- Two men seriously hurt in crash near Fruitland (9/21/16)3
- Driver charged with manslaughter in crash that killed 2 (9/27/16)
- Perryville man arrested for alleged patronizing prostitution, harassment (9/23/16)6
- Video and evidence largely confirm trooper's claims in April traffic stop shooting (9/23/16)9
- Cape man may lose eye after shovel beating, police say (9/25/16)2
- Funeral procession of former Cape Girardeau police chief Henry H. Gerecke (9/22/16)17
- Cape man accused of attacking pregnant girlfriend (9/22/16)
- Planning, design puts renovations of H-H building into hotel on hold (9/26/16)5
- Show Me Center upgrades may allow facility to draw more elaborate shows (9/21/16)17
- Woman accused of pushing Wal-Mart employee after theft (9/27/16)
Help for autism
It has taken decades, but the focus on autism is finally beginning to produce more emphasis on early detection and therapy. The numbers speak for themselves: One in 150 children are diagnosed with some form of autism. Many of these children are being helped tremendously because they are receiving professional attention from an early age.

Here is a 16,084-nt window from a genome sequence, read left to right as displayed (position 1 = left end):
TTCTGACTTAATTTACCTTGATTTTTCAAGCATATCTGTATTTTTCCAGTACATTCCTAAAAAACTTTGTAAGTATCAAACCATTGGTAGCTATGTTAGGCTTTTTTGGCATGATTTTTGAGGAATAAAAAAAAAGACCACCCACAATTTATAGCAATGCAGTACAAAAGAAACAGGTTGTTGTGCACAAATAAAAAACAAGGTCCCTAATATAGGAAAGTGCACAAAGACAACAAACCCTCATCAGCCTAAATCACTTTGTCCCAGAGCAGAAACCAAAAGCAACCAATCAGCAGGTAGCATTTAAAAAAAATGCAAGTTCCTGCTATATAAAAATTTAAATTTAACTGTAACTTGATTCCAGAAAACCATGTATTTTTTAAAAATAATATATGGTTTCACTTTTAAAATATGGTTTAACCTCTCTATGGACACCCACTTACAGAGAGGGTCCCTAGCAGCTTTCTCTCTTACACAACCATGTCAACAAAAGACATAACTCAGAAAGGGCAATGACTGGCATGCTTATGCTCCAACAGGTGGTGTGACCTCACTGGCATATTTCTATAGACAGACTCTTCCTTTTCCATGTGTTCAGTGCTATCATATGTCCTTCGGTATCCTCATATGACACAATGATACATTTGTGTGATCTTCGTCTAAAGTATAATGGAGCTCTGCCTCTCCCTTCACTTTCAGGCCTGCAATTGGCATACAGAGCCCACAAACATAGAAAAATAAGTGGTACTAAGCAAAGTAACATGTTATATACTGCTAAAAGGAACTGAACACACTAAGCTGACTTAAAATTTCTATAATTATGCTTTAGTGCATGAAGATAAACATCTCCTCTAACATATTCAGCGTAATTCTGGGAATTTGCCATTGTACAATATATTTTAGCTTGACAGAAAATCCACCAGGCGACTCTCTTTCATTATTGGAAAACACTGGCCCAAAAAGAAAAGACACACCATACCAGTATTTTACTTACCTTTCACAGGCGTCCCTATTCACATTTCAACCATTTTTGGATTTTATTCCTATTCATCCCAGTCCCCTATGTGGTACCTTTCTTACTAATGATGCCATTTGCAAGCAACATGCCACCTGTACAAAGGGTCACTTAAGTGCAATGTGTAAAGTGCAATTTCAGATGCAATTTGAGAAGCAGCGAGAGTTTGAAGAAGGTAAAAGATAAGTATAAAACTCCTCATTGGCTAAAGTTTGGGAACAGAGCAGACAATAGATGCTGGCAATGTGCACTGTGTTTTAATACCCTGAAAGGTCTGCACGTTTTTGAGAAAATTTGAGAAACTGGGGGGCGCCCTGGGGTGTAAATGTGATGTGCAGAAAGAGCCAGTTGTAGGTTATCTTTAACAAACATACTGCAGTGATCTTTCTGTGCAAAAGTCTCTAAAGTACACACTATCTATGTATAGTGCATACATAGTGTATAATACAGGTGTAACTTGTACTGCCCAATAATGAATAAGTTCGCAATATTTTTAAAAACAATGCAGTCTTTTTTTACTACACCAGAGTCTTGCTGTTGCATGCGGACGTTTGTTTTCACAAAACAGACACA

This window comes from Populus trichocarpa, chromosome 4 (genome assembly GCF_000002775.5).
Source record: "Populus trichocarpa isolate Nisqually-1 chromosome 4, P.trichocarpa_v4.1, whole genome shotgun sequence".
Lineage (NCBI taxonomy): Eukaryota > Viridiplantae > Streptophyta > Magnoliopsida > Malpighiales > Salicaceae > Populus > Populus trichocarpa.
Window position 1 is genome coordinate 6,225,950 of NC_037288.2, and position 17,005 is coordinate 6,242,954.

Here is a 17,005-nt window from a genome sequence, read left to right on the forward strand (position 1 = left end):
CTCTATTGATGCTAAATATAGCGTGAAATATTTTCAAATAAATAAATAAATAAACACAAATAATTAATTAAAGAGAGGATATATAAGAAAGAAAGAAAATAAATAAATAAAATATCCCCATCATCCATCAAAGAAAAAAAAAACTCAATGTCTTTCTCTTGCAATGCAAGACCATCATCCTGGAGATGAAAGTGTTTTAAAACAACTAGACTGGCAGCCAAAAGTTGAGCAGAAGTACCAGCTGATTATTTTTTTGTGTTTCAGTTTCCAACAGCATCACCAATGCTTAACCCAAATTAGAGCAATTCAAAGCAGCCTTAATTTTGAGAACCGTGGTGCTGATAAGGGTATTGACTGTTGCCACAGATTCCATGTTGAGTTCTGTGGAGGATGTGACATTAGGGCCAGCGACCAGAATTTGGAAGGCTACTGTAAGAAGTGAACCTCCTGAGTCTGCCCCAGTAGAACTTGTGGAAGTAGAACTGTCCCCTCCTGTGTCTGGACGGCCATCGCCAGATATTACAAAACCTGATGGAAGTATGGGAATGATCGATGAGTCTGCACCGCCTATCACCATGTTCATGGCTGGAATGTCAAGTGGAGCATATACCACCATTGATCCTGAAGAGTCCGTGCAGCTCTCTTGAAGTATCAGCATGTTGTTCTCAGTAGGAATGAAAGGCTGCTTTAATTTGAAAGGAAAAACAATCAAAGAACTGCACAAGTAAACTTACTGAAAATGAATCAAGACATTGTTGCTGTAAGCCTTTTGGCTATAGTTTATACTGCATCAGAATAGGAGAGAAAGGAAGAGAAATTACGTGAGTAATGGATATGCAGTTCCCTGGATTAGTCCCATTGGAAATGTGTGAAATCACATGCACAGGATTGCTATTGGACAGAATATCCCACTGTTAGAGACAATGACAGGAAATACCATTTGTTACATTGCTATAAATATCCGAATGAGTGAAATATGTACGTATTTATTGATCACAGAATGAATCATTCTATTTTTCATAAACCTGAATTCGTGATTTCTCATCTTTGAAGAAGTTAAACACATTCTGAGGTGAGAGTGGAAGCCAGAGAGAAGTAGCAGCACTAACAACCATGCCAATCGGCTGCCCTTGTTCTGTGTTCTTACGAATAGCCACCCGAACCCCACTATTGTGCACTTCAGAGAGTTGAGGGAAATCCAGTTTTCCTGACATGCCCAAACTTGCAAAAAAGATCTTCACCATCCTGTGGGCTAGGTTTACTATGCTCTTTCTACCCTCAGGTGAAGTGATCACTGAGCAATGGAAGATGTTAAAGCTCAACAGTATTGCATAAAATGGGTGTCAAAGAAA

Currently, parents of autistic children in Southeast Missouri must travel long distances to obtain specialized services in St. Louis, Columbia or Kansas City. Now state funding has been approved for more research and for the construction of an autism center at Southeast Missouri State University's planned research park along I-55 at the new East Main Street-LaSalle Avenue interchange between Jackson and Cape Girardeau.
In the coming months, university officials will be planning how to best meet the needs of autistic children, and parents of autistic children will be asked for their ideas and suggestions.
The state funding, the university's involvement and the participation of parents are evidence of a strong commitment to find ways to best serve the growing number of autistic children in our region.